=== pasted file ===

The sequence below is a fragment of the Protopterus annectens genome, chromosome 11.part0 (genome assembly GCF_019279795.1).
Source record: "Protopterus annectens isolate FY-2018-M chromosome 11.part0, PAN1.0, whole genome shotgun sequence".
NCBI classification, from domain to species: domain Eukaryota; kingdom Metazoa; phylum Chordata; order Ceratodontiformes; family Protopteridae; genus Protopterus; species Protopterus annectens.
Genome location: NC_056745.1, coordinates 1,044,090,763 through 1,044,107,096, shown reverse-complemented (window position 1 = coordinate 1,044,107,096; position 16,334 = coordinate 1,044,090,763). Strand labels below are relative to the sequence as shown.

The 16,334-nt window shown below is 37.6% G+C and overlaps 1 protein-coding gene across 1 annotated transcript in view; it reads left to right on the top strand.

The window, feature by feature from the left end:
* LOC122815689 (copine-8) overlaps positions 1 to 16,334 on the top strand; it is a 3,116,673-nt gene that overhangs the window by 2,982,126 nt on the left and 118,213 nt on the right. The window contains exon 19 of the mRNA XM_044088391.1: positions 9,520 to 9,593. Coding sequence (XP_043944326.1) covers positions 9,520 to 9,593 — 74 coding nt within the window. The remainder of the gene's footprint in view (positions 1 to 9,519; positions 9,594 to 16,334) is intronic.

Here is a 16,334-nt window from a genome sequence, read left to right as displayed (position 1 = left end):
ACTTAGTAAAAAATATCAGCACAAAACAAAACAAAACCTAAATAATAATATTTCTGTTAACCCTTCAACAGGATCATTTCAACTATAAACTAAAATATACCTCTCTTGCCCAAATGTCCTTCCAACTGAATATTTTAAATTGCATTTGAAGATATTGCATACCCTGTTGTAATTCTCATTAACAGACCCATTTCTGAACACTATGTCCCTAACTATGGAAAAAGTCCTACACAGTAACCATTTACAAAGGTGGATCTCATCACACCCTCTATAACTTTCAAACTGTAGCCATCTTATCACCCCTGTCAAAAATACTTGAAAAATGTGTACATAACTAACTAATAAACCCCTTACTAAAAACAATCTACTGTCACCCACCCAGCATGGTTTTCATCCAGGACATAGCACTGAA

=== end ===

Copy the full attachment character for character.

The sequence below is a fragment of the Protopterus annectens genome, chromosome 11.part0 (genome assembly GCF_019279795.1).
Source record: "Protopterus annectens isolate FY-2018-M chromosome 11.part0, PAN1.0, whole genome shotgun sequence".
NCBI classification, from domain to species: domain Eukaryota; kingdom Metazoa; phylum Chordata; order Ceratodontiformes; family Protopteridae; genus Protopterus; species Protopterus annectens.
Genome location: NC_056745.1, coordinates 1,044,090,763 through 1,044,107,096, shown reverse-complemented (window position 1 = coordinate 1,044,107,096; position 16,334 = coordinate 1,044,090,763). Strand labels below are relative to the sequence as shown.

The 16,334-nt window shown below is 37.6% G+C and overlaps 1 protein-coding gene across 1 annotated transcript in view; it reads left to right on the top strand.

The window, feature by feature from the left end:
* LOC122815689 (copine-8) overlaps positions 1 to 16,334 on the top strand; it is a 3,116,673-nt gene that overhangs the window by 2,982,126 nt on the left and 118,213 nt on the right. The window contains exon 19 of the mRNA XM_044088391.1: positions 9,520 to 9,593. Coding sequence (XP_043944326.1) covers positions 9,520 to 9,593 — 74 coding nt within the window. The remainder of the gene's footprint in view (positions 1 to 9,519; positions 9,594 to 16,334) is intronic.

Here is a 16,334-nt window from a genome sequence, read left to right as displayed (position 1 = left end):
ACTTAGTAAAAAATATCAGCACAAAACAAAACAAAACCTAAATAATAATATTTCTGTTAACCCTTCAACAGGATCATTTCAACTATAAACTAAAATATACCTCTCTTGCCCAAATGTCCTTCCAACTGAATATTTTAAATTGCATTTGAAGATATTGCATACCCTGTTGTAATTCTCATTAACAGACCCATTTCTGAACACTATGTCCCTAACTATGGAAAAAGTCCTACACAGTAACCATTTACAAAGGTGGATCTCATCACACCCTCTATAACTTTCAAACTGTAGCCATCTTATCACCCCTGTCAAAAATACTTGAAAAATGTGTACATAACTAACTAATAAACCCCTTACTAAAAACAATCTACTGTCACCCACCCAGCATGGTTTTCATCCAGGACATAGCACTGAA